Central Anatolia is the one region in Turkey that does not touch water, so fish has to be trucked or flown in. Be prepared for a lot of meat served in various permutations, including kebabs and stews. In Cappadocia, popular specialties include lamb roasted in a tandır, or underground pit, and meat cooked in a testi, a type of earthenware vessel. In Konya you'll see etli ekmek
(flatbread topped with ground lamb and sometimes cheese) as well as local dishes, such as okra soup. Main courses in the region are often preceded by a delicious array of mezes—most notably warm hummus served with pastırma (Turkish pastrami), the local specialty.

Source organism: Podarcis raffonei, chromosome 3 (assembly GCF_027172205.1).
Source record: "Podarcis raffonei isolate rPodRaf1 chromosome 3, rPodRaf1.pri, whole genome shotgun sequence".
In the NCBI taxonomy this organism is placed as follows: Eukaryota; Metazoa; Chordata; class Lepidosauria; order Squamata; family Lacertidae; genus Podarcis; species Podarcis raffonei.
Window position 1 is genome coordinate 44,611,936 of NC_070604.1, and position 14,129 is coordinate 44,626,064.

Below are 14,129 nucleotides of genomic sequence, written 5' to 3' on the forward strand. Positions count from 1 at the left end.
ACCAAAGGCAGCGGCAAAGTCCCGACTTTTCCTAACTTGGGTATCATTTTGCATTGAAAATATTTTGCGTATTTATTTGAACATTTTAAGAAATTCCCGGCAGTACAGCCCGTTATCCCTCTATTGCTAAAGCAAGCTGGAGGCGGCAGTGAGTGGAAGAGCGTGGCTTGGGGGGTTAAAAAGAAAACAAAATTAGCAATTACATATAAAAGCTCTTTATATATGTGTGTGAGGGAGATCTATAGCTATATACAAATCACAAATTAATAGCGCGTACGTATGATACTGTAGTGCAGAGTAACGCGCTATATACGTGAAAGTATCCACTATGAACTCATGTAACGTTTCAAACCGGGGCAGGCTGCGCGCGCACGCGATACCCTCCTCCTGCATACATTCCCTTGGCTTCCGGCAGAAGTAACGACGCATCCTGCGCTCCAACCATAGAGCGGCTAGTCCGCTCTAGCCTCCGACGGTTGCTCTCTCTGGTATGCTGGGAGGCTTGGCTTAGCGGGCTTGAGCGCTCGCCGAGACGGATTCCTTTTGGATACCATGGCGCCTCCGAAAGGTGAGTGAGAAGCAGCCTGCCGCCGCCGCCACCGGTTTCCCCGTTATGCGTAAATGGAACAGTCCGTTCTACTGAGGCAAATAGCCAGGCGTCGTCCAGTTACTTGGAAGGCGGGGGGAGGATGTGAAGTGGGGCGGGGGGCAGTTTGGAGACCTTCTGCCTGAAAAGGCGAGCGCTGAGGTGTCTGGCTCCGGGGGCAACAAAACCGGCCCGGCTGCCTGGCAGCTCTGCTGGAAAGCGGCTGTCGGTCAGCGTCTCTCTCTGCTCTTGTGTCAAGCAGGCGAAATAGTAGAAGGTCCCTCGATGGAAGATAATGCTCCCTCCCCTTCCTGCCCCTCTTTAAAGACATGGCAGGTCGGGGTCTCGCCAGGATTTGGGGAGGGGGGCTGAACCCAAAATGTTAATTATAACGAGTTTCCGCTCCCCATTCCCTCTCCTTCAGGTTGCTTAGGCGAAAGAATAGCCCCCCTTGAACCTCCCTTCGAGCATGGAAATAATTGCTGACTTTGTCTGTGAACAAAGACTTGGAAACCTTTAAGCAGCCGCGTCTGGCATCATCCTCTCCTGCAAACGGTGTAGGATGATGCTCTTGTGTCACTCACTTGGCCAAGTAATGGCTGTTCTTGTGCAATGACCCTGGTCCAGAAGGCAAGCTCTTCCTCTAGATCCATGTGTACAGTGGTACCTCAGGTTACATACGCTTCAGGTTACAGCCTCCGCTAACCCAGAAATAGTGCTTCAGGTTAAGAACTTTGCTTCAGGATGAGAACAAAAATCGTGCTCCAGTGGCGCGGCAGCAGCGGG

In Cappadocia and Ankara, restaurants that cater to tourists serve beer, wine, and liquor, including rakı. In Konya and other conservative towns, however, alcohol can be quite difficult to find. The inhabitants of Cappadocia have been making wine for thousands of years, though the modern revival of the industry is still somewhat in its fledging stages. Of the local varietals, whites like the Emir tend to be better than reds, which include the Kalecik Karası. Vintners are also producing increasingly successful wines with grapes from other regions of Turkey, as well as foreign ones like Syrah and Cabernet Sauvignon. Whatever you eat and drink, you'll likely dine in atmospheric surroundings—restored kervansarays (old-fashioned inns), caves, Ottoman mansions, and garden patios. In some traditional restaurants you'll sit on cushions on the floor, and your meal might be accompanied by live music.